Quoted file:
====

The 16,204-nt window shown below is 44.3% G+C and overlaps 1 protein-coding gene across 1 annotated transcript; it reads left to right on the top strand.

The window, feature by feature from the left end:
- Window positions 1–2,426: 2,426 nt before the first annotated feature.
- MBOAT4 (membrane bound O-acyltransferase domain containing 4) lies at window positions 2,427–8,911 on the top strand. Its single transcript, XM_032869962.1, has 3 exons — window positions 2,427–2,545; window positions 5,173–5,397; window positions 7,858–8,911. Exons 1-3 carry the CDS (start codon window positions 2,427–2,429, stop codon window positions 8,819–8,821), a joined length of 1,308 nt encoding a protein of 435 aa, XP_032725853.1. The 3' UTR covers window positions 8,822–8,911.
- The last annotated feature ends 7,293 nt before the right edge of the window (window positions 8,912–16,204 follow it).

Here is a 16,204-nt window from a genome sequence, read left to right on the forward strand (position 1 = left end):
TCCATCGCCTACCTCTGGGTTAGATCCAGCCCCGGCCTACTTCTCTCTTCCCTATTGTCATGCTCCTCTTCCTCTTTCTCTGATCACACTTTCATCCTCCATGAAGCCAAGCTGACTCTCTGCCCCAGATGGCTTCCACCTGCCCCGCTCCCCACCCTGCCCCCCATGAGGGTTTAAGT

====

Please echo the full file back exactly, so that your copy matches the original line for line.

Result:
The 16,204-nt window shown below is 44.3% G+C and overlaps 1 protein-coding gene across 1 annotated transcript; it reads left to right on the top strand.

The window, feature by feature from the left end:
- Window positions 1–2,426: 2,426 nt before the first annotated feature.
- MBOAT4 (membrane bound O-acyltransferase domain containing 4) lies at window positions 2,427–8,911 on the top strand. Its single transcript, XM_032869962.1, has 3 exons — window positions 2,427–2,545; window positions 5,173–5,397; window positions 7,858–8,911. Exons 1-3 carry the CDS (start codon window positions 2,427–2,429, stop codon window positions 8,819–8,821), a joined length of 1,308 nt encoding a protein of 435 aa, XP_032725853.1. The 3' UTR covers window positions 8,822–8,911.
- The last annotated feature ends 7,293 nt before the right edge of the window (window positions 8,912–16,204 follow it).

Here is a 16,204-nt window from a genome sequence, read left to right on the forward strand (position 1 = left end):
TCCATCGCCTACCTCTGGGTTAGATCCAGCCCCGGCCTACTTCTCTCTTCCCTATTGTCATGCTCCTCTTCCTCTTTCTCTGATCACACTTTCATCCTCCATGAAGCCAAGCTGACTCTCTGCCCCAGATGGCTTCCACCTGCCCCGCTCCCCACCCTGCCCCCCATGAGGGTTTAAGT